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Growth stocks tend to pay low or no dividends and instead reinvest their retained earnings into growing revenue-generating capacity, giving them some sort of competitive edge and building up loyal and expanding consumer bases.
1. High Earnings Growth Rate
The ideal growth stocks boast fair valuations and sustainable earnings and revenue growth over time. Furthermore, they possess a competitive advantage such as niche market position or innovative technologies or strong brand recognition that could serve them well in future investments.
Growth companies typically do not pay out dividends because most of their profits are reinvested back into their businesses to fuel future expansion and create additional profit. Although this provides passive sources of income to investors, growth stocks do present higher price volatility risks for shareholders.
Amazon stands out as an outstanding growth stock due to its commitment to innovation and vast customer base, while tech titan Nvidia has been at the forefront of virtually every popular trend over the past several years with their GPU chips – such as autonomous driving and crypto mining.
2. High Return on Investment
Good growth stocks typically produce substantial capital appreciation over time. This is usually because they offer something unique that appeals to their target consumer base and possess robust revenue growth potential, with proven earnings and sales increases over time.
These stocks may not pay out dividends to investors because the company prefers reinvesting profits back into itself for future growth, making their return on investment dependent upon share price performance and revenue increases.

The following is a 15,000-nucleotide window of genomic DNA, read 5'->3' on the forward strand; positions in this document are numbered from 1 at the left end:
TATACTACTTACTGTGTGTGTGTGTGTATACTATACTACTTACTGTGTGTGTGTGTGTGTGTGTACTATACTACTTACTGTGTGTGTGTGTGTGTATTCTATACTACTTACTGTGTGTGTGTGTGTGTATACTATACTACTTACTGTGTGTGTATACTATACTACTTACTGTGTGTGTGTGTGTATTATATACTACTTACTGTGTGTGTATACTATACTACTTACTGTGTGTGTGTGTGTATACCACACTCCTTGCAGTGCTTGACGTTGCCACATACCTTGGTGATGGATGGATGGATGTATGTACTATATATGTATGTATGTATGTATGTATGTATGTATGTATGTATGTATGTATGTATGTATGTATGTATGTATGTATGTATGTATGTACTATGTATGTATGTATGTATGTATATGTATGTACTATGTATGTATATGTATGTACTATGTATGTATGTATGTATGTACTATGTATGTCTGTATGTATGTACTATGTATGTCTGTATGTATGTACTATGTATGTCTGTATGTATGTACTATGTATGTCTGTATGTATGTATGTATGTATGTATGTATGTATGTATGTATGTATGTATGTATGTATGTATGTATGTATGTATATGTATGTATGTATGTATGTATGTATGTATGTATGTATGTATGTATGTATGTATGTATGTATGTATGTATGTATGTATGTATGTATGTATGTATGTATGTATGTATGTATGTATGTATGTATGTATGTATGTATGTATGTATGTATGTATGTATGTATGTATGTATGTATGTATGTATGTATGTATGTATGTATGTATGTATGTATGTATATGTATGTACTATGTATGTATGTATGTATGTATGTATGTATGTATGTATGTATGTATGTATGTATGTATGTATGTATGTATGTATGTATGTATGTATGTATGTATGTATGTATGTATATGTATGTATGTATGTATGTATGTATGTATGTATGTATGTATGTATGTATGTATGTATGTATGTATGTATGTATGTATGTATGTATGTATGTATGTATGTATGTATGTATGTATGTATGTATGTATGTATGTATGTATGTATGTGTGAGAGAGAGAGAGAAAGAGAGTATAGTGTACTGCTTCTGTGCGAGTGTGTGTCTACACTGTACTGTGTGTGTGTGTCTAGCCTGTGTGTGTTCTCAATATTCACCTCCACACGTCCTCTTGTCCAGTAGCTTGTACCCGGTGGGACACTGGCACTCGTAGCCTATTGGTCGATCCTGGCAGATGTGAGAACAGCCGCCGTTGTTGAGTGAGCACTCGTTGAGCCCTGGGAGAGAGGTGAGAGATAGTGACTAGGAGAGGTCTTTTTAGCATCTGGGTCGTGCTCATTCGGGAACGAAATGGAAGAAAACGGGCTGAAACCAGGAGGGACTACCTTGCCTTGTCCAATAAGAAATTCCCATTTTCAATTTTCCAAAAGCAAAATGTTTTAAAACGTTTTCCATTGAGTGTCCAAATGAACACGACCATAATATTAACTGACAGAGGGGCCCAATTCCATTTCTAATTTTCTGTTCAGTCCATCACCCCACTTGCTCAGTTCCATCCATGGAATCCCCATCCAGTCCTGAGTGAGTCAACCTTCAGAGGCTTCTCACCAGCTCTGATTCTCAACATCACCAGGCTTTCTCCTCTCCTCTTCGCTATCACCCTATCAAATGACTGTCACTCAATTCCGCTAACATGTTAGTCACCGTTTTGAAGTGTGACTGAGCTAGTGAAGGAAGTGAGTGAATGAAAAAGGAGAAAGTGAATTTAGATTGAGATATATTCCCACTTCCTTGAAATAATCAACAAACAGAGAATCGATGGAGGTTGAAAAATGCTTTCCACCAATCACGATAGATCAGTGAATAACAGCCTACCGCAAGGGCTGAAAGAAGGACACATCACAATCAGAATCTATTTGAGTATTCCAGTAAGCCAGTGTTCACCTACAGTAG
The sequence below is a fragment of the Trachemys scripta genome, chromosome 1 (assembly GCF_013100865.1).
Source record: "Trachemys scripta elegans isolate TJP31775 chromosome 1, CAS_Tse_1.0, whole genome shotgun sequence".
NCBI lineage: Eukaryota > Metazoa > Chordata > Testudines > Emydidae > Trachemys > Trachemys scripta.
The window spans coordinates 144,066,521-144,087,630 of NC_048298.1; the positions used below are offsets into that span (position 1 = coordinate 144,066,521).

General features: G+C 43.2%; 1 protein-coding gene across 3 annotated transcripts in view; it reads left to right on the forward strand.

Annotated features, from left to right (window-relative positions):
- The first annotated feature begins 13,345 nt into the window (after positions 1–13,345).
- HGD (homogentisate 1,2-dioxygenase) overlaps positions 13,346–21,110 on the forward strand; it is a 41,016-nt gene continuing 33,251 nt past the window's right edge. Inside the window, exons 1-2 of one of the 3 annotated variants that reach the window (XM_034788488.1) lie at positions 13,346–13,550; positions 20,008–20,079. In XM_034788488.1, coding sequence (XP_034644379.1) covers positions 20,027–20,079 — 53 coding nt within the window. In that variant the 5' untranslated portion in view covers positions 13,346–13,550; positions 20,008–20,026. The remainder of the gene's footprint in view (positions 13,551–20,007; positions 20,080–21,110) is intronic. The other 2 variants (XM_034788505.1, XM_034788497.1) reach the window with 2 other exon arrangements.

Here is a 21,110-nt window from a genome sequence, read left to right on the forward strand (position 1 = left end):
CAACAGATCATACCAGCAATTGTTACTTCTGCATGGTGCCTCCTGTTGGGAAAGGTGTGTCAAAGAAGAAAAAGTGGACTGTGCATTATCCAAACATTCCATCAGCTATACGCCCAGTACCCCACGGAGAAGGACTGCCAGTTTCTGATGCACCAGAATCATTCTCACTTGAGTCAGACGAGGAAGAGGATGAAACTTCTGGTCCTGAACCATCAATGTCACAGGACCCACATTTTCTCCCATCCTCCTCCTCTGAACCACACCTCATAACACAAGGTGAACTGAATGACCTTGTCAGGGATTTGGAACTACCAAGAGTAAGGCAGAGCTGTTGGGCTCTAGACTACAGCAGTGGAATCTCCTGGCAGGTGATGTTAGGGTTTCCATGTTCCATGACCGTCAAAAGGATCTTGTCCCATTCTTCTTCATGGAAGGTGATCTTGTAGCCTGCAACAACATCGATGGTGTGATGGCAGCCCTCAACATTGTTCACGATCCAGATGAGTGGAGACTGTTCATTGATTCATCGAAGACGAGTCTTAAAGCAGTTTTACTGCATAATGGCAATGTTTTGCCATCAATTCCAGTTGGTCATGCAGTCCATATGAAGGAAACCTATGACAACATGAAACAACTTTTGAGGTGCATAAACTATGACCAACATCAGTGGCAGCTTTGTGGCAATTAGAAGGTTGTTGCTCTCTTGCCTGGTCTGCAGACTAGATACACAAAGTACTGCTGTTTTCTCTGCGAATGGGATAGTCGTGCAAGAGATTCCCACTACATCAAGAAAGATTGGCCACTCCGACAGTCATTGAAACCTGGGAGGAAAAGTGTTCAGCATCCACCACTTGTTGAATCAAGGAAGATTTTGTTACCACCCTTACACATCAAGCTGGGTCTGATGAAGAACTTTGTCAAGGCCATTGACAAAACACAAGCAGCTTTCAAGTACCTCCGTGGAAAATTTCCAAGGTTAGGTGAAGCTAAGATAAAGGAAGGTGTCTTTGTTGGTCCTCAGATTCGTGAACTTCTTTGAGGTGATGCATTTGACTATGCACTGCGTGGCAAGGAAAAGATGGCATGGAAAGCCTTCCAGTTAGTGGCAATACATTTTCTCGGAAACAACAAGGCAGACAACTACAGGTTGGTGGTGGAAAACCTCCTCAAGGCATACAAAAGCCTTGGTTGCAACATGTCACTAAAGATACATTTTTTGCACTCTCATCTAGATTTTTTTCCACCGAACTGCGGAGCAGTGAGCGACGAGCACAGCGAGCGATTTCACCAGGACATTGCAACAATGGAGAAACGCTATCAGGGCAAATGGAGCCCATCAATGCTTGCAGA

Apple was able to achieve exponential revenue growth thanks to their devoted and growing consumer base that associated themselves with their brand rather than individual products, providing a competitive advantage and leading to exponential revenue expansion.
3. High Level of Ownership by Top Executives
As growth stocks do not typically provide dividends, investors make their returns through capital gains upon selling their shares – this increases risk because if companies do not meet growth forecasts they could lose out financially.
To identify good growth stocks, seek companies with strong revenue and earnings growth rates as well as large TAMs (total addressable markets) and market shares within their industries.
Keep an eye on the level of ownership held by senior executives. An elevated ownership level ensures that shareholders’ interests align with those of management – giving the business incentive to serve customers well and continue growing. Conversely, low executive ownership could be an indicator that something might be amiss within your organization.
4. High Market Share
As well as revenue growth, good growth stocks also possess a sizeable market share in their industry, giving them the ability to build a loyal consumer base that drives company success.
This results in a competitive edge for their company, which allows it to outgrow competitors more rapidly. This could involve being first to launch a service or having an exclusive selling proposition that differentiates themselves from rival companies.
Growth stocks often pay minimal or no dividends due to their strategy of reinvesting annual profits to improve future earnings potential, thus decreasing short-term profitability but yielding huge capital gains if investors hold them long enough.
5. Strong Competitive Position
The ideal growth stocks possess a strong competitive position that enables them to expand more quickly than their competition and gain market share more rapidly than other businesses in their sector. They also possess exceptional leadership teams with promising future growth potential in their respective industries.
Growth companies typically disburse low or no dividends to shareholders in order to reinvest all profits back into the company to expand further, leading to more frequent and volatile stock price movements on a chart. This often results in stock prices showing higher highs and lower lows than previously observed.
An outstanding example is Amazon, who forgoing profits early on to become one of the leading online retailers with a dedicated customer base. Another stellar example is Apple, who consistently innovate their products to keep customers coming back for more; their unique brand differentiates them from competitors.